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      Imaginary Relish and Exquisite Torture: The Elaborated Intrusion Theory of Desire.

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      Psychological Review
      American Psychological Association (APA)

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          Abstract

          The authors argue that human desire involves conscious cognition that has strong affective connotation and is potentially involved in the determination of appetitive behavior rather than being epiphenomenal to it. Intrusive thoughts about appetitive targets are triggered automatically by external or physiological cues and by cognitive associates. When intrusions elicit significant pleasure or relief, cognitive elaboration usually ensues. Elaboration competes with concurrent cognitive tasks through retrieval of target-related information and its retention in working memory. Sensory images are especially important products of intrusion and elaboration because they simulate the sensory and emotional qualities of target acquisition. Desire images are momentarily rewarding but amplify awareness of somatic and emotional deficits. Effects of desires on behavior are moderated by competing incentives, target availability, and skills. The theory provides a coherent account of existing data and suggests new directions for research and treatment.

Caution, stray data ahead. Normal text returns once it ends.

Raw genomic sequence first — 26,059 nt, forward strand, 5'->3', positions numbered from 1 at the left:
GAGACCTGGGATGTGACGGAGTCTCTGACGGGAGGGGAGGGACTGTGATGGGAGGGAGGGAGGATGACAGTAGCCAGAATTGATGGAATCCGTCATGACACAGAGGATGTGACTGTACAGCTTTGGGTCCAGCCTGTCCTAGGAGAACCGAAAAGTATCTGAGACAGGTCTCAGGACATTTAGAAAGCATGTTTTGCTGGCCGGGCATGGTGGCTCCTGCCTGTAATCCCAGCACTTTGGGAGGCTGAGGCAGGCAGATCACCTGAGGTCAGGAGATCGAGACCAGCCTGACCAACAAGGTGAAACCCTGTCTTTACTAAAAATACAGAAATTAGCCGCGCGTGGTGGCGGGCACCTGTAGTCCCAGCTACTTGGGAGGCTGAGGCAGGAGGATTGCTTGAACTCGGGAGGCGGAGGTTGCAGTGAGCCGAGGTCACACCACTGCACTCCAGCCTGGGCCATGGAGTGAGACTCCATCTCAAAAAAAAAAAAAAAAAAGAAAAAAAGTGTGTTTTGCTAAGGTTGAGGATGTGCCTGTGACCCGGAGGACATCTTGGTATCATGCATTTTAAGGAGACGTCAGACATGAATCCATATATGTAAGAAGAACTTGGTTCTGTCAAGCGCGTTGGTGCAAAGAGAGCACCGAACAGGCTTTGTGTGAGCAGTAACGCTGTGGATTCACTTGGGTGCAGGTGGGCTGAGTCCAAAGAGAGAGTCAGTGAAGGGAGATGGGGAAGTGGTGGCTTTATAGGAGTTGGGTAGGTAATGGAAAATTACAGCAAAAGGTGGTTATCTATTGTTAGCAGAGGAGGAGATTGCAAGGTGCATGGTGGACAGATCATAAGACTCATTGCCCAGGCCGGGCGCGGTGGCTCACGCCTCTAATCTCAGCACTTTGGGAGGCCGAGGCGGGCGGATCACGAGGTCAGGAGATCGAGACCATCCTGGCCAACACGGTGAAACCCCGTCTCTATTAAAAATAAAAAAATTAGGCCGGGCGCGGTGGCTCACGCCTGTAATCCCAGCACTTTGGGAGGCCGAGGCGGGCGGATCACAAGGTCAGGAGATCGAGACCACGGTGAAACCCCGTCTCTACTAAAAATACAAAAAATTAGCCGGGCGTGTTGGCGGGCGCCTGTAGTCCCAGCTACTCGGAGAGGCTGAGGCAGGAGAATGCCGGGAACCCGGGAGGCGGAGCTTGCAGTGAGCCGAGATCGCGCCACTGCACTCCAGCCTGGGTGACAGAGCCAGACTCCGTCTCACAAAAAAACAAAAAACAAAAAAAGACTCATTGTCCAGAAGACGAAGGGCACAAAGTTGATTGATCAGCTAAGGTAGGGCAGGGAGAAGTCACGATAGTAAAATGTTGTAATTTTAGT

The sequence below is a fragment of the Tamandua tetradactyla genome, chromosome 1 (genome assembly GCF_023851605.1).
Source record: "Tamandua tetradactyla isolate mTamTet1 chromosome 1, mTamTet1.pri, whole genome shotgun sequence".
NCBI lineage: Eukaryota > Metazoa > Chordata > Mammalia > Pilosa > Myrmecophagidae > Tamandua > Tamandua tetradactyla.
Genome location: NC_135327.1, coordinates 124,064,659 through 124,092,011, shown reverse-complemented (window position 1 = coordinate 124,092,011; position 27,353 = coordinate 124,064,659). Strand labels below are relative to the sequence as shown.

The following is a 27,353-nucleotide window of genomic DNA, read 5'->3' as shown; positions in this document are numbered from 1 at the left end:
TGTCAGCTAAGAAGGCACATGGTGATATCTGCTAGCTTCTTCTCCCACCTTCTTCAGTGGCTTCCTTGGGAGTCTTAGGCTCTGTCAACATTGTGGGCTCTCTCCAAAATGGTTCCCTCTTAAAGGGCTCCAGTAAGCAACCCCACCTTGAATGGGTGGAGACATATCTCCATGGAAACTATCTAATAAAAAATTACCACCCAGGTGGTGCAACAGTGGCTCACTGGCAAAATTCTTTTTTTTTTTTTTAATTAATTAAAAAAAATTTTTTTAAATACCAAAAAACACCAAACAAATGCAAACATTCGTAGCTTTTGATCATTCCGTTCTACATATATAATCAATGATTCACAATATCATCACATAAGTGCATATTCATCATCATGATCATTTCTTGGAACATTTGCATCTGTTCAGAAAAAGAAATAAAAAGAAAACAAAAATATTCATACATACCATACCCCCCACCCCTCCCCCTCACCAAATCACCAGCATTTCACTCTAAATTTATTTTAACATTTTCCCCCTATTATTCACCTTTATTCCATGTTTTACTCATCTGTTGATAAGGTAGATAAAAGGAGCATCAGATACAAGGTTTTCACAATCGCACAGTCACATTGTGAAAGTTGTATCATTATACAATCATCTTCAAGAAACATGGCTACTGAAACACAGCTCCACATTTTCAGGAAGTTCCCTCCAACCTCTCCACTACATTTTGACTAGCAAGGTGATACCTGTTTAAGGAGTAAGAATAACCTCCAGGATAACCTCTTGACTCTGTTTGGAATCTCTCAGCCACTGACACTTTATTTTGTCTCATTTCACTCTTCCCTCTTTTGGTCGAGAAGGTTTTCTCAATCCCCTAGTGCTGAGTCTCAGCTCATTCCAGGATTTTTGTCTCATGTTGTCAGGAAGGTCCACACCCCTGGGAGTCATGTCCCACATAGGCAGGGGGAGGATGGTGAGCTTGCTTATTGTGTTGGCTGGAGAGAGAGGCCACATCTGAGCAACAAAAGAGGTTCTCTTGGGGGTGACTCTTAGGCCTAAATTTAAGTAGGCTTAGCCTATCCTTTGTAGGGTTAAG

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          Author and article information

          Contributors
          Journal
          Psychological Review
          Psychological Review
          American Psychological Association (APA)
          1939-1471
          0033-295X
          2005
          2005
          : 112
          : 2
          : 446-467
          Article
          10.1037/0033-295X.112.2.446
          15783293
          e33629ee-7247-447c-af11-75b99e4c841a
          © 2005
          History

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